In the past, some reactions have offered tools designed in attempt to deviate from our current trajectory, including various treaties and legal interventions like the 2016 Great Bear Rainforest Agreement in British Columbia, now protecting 85 percent of the largest coastal temperate rainforest in the world; environmentalist protest like the first voyage of Greenpeace in 1971 protesting nuclear testing in Amchitka, resistance from indigenous communities such as the Cree and Inuit in reaction to the James Bay project of the 1970s in Québec; various manifestos for a new, diverse, and renewable resource economy like David Suzuki’s 2013 Carbon Manifesto and the 2015 Leap Manifesto, alternative architectural proposals for autonomous houses and clean energy use; and landscape interventions like Cornelia Hahn Oberlander’s project for the Northwest Territories Legislative Assembly building, which was premised upon new respect for indigenous species and sensitivity to the fragility of northern sites.

Northwest Territories landscape. Photo courtesy CCA.
Snapshots from the Northwest Territories Legislative Assembly Building in Yellowknife, with landscape architecture by Cornelia Hahn Oberlander, 1991-1994. Canadian Centre for Architecture

Yet it is increasingly apparent that specific or local actions are not enough. Those voices advocating for the consideration of the environment must be heard in a broader society, in decision-making for larger territories, and in longer-term planning. But we cannot think of larger-scale or more comprehensive, strategic planning as a solution—it is only a tool; just as we cannot consider carbon taxes or new mechanisms for the regulation of energy consumption to be solutions—they are only tools. We must also conceive of new relationships to environment and rethink exactly what “environment” means to us, assigning a new definition to the word or substituting a completely different word that can supplant our existing culture with a new and different one.

Until we are able to think about environment in different ways, the contradictions inherent to ideas of ‘nature’ and ‘natural resources’ will persist; we will continue on a path premised upon progress, continuous growth, and unrestrained consumption. If, as Justin Trudeau recently asserted “no country would find 173 billion barrels of oil in the ground and just leave them there,” in a speech that was met with a standing ovation from energy industries present in Houston last March, it is clear that any serious change in course will require new perspectives on contemporary ways of life, perspectives developed outside of the parameters, assumptions, and certainties of modern faith in progress.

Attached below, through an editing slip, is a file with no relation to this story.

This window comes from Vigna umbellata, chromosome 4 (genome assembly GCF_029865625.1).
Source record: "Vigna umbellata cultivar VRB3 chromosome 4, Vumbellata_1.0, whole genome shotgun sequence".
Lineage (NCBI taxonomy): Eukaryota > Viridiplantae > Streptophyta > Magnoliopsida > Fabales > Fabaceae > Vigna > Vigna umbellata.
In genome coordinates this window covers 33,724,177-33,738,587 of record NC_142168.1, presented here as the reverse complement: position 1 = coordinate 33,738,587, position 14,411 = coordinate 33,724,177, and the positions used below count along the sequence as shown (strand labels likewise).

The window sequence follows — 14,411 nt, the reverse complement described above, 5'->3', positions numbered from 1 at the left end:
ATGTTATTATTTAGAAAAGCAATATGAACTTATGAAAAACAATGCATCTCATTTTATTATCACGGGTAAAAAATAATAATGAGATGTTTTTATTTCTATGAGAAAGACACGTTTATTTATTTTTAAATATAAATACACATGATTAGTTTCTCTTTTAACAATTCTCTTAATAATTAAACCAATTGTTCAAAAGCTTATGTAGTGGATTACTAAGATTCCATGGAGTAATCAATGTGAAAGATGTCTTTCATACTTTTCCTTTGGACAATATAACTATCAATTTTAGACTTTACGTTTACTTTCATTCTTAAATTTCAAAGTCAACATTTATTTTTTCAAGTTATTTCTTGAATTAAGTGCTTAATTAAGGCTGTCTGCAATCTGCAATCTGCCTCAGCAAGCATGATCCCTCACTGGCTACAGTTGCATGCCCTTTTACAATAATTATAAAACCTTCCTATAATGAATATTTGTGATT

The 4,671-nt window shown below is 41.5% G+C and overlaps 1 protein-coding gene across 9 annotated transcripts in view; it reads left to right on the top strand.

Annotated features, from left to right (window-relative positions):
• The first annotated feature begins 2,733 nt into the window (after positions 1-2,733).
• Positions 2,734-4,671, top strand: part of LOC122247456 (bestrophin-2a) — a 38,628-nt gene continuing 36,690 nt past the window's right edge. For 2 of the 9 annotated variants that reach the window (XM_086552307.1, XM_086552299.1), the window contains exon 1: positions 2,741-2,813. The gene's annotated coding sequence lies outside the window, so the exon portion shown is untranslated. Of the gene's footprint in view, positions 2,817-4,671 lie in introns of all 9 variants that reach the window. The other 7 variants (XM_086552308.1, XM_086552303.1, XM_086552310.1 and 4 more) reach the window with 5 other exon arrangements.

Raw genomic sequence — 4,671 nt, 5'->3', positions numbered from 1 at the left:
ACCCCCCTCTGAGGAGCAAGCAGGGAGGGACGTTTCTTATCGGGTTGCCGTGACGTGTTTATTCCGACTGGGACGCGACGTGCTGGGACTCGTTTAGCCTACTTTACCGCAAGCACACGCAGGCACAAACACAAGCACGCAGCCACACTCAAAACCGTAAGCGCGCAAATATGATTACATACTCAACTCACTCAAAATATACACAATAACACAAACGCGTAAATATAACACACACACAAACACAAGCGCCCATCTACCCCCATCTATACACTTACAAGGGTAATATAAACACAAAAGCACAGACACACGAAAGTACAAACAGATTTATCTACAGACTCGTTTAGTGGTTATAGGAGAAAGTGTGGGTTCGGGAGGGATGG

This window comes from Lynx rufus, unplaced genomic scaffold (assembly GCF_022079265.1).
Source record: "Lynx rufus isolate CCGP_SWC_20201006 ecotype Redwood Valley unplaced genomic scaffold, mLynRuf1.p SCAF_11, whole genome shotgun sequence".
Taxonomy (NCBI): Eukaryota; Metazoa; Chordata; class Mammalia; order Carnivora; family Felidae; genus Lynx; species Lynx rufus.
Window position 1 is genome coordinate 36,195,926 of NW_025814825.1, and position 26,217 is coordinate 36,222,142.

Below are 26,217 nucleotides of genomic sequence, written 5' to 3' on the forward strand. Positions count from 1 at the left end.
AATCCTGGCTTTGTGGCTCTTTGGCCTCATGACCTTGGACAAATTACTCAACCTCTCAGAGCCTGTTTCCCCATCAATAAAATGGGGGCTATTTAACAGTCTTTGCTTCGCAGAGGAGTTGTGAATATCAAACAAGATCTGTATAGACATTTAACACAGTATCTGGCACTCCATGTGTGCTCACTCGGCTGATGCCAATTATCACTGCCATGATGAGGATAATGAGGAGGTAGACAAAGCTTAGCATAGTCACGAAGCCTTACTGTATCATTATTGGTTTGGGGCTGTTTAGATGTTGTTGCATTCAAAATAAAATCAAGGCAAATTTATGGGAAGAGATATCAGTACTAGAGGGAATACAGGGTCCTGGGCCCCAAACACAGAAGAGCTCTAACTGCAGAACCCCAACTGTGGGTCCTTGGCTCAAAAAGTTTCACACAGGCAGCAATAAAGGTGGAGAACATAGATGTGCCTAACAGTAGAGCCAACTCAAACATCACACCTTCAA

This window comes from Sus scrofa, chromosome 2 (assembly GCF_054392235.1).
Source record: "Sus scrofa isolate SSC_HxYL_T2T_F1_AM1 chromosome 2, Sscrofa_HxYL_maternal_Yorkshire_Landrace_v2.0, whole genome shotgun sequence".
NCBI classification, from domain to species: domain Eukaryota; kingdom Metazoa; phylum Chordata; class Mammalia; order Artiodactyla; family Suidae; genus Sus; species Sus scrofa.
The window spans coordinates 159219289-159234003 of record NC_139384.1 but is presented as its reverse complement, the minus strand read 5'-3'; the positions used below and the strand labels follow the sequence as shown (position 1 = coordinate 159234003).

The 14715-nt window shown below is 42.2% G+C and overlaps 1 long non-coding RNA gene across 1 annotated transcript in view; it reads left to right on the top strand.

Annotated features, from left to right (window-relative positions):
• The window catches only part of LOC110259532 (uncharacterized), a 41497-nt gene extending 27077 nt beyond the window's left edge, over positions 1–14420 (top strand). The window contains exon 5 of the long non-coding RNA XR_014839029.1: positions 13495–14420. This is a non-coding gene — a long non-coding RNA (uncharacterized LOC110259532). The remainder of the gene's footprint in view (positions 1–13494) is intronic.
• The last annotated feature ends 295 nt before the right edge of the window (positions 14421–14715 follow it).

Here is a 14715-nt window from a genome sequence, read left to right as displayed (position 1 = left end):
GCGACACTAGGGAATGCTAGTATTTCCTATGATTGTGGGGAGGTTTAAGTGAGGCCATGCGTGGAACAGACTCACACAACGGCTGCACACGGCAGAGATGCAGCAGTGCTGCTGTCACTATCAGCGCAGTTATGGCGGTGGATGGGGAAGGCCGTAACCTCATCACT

Architect, author and curator, Mirko Zardini has been the Director of the Canadian Centre for Architecture since 2005. It’s All Happening So Fast, his latest exhibition and co-edited publication is a reflection on our often conflicting ideas about human relationships to the environment. The exhibition was first shown beginning November 2016 at the Canadian Centre for Architecture, and will open at the University of Toronto Art Museum from 3 May to 15 July, accompanied by a curatorial tour by Mirko Zardini on 4 May.

Let me see the size of his house, and his travel schedule, and I'll tell you if he has real environmental concerns or just likes posturing. Picking on the production end of energy, rather than consumption, makes it easy to be a moral scold. The same people who think that fossil fuel consumption can be inhibited by beating up on the producers would never imagine that about the war on drugs; there, they know it just drives up the price.